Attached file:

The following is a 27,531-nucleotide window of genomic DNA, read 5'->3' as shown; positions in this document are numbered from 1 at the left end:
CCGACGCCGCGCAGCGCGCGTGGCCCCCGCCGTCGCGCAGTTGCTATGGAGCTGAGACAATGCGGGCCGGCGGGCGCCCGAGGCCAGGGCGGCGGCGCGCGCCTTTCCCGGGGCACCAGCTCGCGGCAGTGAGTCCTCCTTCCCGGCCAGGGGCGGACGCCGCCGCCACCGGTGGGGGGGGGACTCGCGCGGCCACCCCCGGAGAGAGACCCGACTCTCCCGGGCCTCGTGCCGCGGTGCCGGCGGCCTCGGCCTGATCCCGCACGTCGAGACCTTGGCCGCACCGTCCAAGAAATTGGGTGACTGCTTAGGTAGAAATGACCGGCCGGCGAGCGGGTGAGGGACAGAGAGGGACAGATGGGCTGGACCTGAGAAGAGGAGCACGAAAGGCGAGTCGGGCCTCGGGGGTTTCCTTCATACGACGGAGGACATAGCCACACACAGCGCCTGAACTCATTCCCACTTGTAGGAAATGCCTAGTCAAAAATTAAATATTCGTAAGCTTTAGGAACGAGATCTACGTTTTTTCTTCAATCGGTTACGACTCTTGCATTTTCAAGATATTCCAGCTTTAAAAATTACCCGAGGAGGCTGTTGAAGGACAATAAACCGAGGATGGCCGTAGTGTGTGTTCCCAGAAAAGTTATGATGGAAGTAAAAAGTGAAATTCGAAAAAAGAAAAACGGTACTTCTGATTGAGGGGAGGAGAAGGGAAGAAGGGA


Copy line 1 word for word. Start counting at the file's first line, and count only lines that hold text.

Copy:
The following is a 27,531-nucleotide window of genomic DNA, read 5'->3' as shown; positions in this document are numbered from 1 at the left end: